Big Problem No. 1: My technique.
“Later we’ll work on breathing bilaterally, but right now you need to come up for air every other stroke,” Terrence said. For the last million years I had been getting air after 4 or 5 or even 6 strokes. This was how I raced in high school and it’s how I’ve been cross training.
This was an easy fix, though, because all I had to do was count: 1, 2, breathe, 1, 2, breathe, etc.
I can do that.
Then Terrence told me to skim my fingers over the top of the water just before slicing my arms through the water at about my ear. I had been lengthening my arms so that they entered the water above my head, so this is taking a little more concentration than the 1-2-breathe pattern.
We did 100 and then 200 yard drills focusing on my technique, and by the end of the first week, I felt like I'd been swimming like that all my life.
I got this.
Big Problem No. 2: My kick.
“I want you to use a flutter kick,” Terrence said.
Terrence got down on the ground and demonstrated a flutter kick – straight legs, dainty pointed toes, tiny little quick movements.
“Nobody swims like that,” I said.
That’s the kick every competitive swimmer uses, he said.
My first homework assignment was to do nightly Tabata sessions of flutter kicks with straight, pointy legs, held at 6 inches above the floor.
After trying to swim with my legs straight and my toes pointed and doing my homework, my legs - and especially my hamstrings - were fatigued and sore.
"I YouTubed competitive swimmers and didn't see a single person swimming with straight legs," I told Terrence.
"That was just a drill," he said.
He told me I'd be able to incorporate a slight bend at the knee as I progressed.
"But not yet."
In our most recent session, Terrence timed me, and my speed had improved immensely.
More important, it doesn't feel like I'm racing.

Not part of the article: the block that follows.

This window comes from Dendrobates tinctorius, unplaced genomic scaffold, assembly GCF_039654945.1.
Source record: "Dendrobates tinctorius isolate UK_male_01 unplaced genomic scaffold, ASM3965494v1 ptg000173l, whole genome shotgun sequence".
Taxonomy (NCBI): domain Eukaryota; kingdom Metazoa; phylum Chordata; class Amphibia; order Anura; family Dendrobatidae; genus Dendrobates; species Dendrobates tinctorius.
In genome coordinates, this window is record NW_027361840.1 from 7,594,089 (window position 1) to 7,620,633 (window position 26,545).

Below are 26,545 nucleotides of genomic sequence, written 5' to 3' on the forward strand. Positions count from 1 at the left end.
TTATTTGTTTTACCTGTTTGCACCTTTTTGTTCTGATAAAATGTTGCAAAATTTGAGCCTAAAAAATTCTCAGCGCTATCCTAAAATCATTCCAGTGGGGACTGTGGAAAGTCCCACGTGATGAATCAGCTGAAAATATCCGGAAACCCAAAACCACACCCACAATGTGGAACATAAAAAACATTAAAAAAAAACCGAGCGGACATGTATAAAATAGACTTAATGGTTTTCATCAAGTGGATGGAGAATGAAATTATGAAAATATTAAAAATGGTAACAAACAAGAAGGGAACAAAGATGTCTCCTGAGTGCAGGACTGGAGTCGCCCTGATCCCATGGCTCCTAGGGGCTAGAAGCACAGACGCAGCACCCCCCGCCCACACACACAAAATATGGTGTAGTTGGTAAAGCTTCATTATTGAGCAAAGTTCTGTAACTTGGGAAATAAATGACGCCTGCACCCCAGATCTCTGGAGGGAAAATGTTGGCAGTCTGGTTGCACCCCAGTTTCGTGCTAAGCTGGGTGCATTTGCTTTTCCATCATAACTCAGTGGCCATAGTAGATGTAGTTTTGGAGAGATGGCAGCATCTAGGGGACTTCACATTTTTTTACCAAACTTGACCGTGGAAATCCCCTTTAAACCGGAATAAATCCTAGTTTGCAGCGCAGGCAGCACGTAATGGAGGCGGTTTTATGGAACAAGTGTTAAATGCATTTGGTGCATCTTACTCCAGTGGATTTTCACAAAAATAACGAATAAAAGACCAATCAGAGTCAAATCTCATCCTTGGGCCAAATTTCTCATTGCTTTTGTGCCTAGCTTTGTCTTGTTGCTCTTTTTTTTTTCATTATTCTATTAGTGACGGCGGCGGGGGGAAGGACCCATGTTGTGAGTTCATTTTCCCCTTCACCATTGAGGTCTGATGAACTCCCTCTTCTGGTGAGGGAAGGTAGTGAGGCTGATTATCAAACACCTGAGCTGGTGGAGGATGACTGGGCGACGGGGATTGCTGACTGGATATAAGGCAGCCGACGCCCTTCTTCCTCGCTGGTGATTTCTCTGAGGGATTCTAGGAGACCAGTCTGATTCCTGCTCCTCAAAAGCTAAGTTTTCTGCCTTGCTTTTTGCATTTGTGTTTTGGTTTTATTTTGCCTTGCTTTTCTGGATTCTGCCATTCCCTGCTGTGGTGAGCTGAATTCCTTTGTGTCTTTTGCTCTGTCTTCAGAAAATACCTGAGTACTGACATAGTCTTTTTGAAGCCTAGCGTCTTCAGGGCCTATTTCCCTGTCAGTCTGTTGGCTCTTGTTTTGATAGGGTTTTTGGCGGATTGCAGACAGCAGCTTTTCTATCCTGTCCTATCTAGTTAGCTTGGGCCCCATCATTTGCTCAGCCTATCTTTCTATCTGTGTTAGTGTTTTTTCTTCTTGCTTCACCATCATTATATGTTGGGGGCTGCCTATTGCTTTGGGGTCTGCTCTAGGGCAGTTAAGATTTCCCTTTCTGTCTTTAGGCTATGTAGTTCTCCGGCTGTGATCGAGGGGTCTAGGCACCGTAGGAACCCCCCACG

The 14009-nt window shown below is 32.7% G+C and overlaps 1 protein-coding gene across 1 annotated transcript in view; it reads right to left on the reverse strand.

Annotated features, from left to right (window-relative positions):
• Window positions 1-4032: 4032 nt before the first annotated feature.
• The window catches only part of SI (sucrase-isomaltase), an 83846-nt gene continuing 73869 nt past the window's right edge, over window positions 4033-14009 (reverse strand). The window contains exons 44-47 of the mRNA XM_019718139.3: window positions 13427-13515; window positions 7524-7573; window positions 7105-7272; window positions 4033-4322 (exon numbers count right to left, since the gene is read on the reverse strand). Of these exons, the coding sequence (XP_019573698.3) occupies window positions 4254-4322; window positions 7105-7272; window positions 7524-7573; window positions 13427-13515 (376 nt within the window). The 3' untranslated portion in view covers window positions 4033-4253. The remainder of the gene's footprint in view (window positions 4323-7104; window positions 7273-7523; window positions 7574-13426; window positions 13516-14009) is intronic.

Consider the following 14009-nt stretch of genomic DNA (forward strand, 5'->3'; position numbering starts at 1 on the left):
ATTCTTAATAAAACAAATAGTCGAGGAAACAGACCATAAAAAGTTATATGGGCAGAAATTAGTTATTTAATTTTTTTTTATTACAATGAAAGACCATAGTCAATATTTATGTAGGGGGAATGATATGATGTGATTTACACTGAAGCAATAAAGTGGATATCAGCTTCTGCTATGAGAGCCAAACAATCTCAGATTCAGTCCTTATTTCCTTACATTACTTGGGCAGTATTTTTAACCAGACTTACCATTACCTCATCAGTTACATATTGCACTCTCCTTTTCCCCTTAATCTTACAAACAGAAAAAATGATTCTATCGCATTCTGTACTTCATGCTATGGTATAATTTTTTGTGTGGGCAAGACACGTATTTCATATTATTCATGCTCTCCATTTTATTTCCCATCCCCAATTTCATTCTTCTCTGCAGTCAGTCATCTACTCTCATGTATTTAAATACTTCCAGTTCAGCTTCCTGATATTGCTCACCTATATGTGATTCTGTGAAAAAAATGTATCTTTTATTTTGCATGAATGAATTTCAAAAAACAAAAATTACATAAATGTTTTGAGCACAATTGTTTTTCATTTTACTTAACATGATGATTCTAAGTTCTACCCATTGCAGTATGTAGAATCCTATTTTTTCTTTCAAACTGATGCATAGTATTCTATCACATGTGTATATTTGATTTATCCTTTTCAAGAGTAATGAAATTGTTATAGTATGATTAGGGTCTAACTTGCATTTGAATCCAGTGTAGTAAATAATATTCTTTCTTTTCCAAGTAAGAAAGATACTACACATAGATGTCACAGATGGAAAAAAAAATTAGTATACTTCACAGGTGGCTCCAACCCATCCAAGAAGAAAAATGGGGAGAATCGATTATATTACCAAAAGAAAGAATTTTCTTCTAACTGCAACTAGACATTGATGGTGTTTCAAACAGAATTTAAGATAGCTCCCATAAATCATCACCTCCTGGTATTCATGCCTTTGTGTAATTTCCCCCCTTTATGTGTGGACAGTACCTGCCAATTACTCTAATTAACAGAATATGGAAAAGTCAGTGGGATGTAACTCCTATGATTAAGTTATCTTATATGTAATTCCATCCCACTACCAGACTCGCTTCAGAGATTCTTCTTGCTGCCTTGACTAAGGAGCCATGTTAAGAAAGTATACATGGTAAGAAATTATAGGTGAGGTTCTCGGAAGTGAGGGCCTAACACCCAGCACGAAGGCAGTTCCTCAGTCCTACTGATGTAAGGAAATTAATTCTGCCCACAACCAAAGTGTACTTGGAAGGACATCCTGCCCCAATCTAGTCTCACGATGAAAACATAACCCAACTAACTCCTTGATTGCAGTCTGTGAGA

"You're more efficient," Terrence said. "You're using less energy and as a result moving through the water more quickly."
Big Problem No. 3: My form.
You want to keep everything in a straight line, he explained, hence the straight legs. “Imagine you’re on a stick, or a spit, with everything rotating evenly, all at the same time.”
I was visualizing a rotisserie chicken.
"Or think of moving through the water like a corkscrew," he said.
Terrence said I lift my head as I swim.
He told me to keep my head in line with everything, looking down at the bottom of the pool when my face was in the water. When I was turning to get air, he told me not to lift my chin.
“That only gives me like half an inch above the water to get air,” I said.
“A huh,” Terrence smiled.
Big Problem No. 4: Getting air.
Opening my mouth to breathe half an inch above the water turned out to be a Little Problem. The bigger issue now that I'm coming up for air every other stroke is that I don't have enough time to exhale.
Remember for years I was taking 4 - 5 or even 6 strokes before lifting my head to breathe and took plenty of time to exhale. My new challenge is learning how to blow air out of my lungs quickly and fully because every time I take a breath in it's like pouring water into a glass already full of water.